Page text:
Jonathan Hawkins, the creator of the PalmPilot and Graffiti handwriting software it uses, has written a book outlining a very interesting theory of what intelligence is. “On Intelligence” takes a non-behavioral (intelligence is not the same as intelligent behavior) and non-computational (intelligence is more than the ability to compute) approach to intelligence. Instead, he views intelligence as the ability to make predictions by taking stored memories and predicting future outcomes based on those memories. Hawkins suggests, uncontroversially, that this ability comes exclusively from the neocortex and, more controversially, that all operations we call intelligent can be reduced to the ability to make and adjust predictions.
Here is my review of the book, which I gave a four out of five stars on amazon.com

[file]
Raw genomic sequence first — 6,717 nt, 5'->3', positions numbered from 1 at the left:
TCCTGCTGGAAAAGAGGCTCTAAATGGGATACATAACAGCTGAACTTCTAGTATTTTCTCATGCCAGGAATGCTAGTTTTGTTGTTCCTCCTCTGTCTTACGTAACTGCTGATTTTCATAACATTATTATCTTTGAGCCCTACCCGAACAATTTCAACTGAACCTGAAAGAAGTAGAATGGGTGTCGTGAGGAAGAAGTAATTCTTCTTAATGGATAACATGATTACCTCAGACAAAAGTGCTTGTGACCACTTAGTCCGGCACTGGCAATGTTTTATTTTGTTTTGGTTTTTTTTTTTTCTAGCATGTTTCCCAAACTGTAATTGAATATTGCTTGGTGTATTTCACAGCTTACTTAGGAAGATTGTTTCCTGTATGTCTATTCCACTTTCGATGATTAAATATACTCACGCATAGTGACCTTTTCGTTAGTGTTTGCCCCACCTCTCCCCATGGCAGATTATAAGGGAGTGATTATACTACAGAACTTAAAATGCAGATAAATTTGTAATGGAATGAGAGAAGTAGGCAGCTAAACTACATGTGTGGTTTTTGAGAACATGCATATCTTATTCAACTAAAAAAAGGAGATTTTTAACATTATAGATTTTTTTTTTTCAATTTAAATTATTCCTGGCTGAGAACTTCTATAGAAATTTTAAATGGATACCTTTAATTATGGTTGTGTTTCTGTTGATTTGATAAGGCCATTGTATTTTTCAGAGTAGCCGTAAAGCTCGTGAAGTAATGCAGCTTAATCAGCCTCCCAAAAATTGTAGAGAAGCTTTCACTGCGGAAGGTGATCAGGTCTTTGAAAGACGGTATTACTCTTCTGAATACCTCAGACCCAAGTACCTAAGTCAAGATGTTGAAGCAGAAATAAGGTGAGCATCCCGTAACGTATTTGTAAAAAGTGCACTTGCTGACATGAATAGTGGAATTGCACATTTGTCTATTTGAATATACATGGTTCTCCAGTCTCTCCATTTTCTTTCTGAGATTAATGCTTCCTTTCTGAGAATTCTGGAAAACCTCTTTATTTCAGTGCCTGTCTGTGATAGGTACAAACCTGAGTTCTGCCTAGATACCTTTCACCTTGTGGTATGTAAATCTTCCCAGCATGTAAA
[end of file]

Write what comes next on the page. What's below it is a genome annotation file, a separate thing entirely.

Jonathan Hawkins’s concern in “On Intelligence” is to outline a theory of what intelligence is that differs from ones floated around in various artificial intelligence (AI) circles. First, most theories of how to build “intelligent machines” focus exclusively on “intelligent behavior” without focus on the “thought” that must be behind it. (Think about Alan Turing’s test of an intelligent machine: if its behavior seems intelligent to humans, it must be intelligent. Purely behavioral.) Also, Hawkins is concerned that those few AI folks who have given thought to what intelligence is, apart from behavior, see intelligence as “ability to computer” and analogize it to a computer. But, Hawkins rightly notes, what we see as human intelligence -ability to synthesize disparate information, create novel solutions, apply old knowledge to new problems – is much more than computation. (more…)